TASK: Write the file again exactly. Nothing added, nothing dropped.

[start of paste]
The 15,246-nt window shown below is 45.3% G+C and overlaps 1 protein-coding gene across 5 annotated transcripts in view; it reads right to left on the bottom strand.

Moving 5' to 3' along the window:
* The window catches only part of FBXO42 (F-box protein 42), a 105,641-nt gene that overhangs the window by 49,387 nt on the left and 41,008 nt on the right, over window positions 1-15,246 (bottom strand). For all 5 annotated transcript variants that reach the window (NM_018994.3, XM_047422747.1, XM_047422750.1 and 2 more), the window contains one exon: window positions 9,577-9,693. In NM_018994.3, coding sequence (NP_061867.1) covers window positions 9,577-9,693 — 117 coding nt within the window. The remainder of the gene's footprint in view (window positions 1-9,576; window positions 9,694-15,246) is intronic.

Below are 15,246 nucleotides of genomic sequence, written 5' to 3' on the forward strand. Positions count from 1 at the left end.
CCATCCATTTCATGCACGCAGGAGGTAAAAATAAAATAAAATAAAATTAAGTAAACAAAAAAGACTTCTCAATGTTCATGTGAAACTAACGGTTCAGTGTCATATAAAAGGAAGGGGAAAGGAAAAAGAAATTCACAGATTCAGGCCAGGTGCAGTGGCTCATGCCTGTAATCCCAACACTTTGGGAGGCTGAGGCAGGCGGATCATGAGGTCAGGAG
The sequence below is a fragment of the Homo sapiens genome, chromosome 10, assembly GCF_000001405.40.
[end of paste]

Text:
The 15,246-nt window shown below is 45.3% G+C and overlaps 1 protein-coding gene across 5 annotated transcripts in view; it reads right to left on the bottom strand.

Moving 5' to 3' along the window:
* The window catches only part of FBXO42 (F-box protein 42), a 105,641-nt gene that overhangs the window by 49,387 nt on the left and 41,008 nt on the right, over window positions 1-15,246 (bottom strand). For all 5 annotated transcript variants that reach the window (NM_018994.3, XM_047422747.1, XM_047422750.1 and 2 more), the window contains one exon: window positions 9,577-9,693. In NM_018994.3, coding sequence (NP_061867.1) covers window positions 9,577-9,693 — 117 coding nt within the window. The remainder of the gene's footprint in view (window positions 1-9,576; window positions 9,694-15,246) is intronic.

Below are 15,246 nucleotides of genomic sequence, written 5' to 3' on the forward strand. Positions count from 1 at the left end.
CCATCCATTTCATGCACGCAGGAGGTAAAAATAAAATAAAATAAAATTAAGTAAACAAAAAAGACTTCTCAATGTTCATGTGAAACTAACGGTTCAGTGTCATATAAAAGGAAGGGGAAAGGAAAAAGAAATTCACAGATTCAGGCCAGGTGCAGTGGCTCATGCCTGTAATCCCAACACTTTGGGAGGCTGAGGCAGGCGGATCATGAGGTCAGGAG
The sequence below is a fragment of the Homo sapiens genome, chromosome 10, assembly GCF_000001405.40.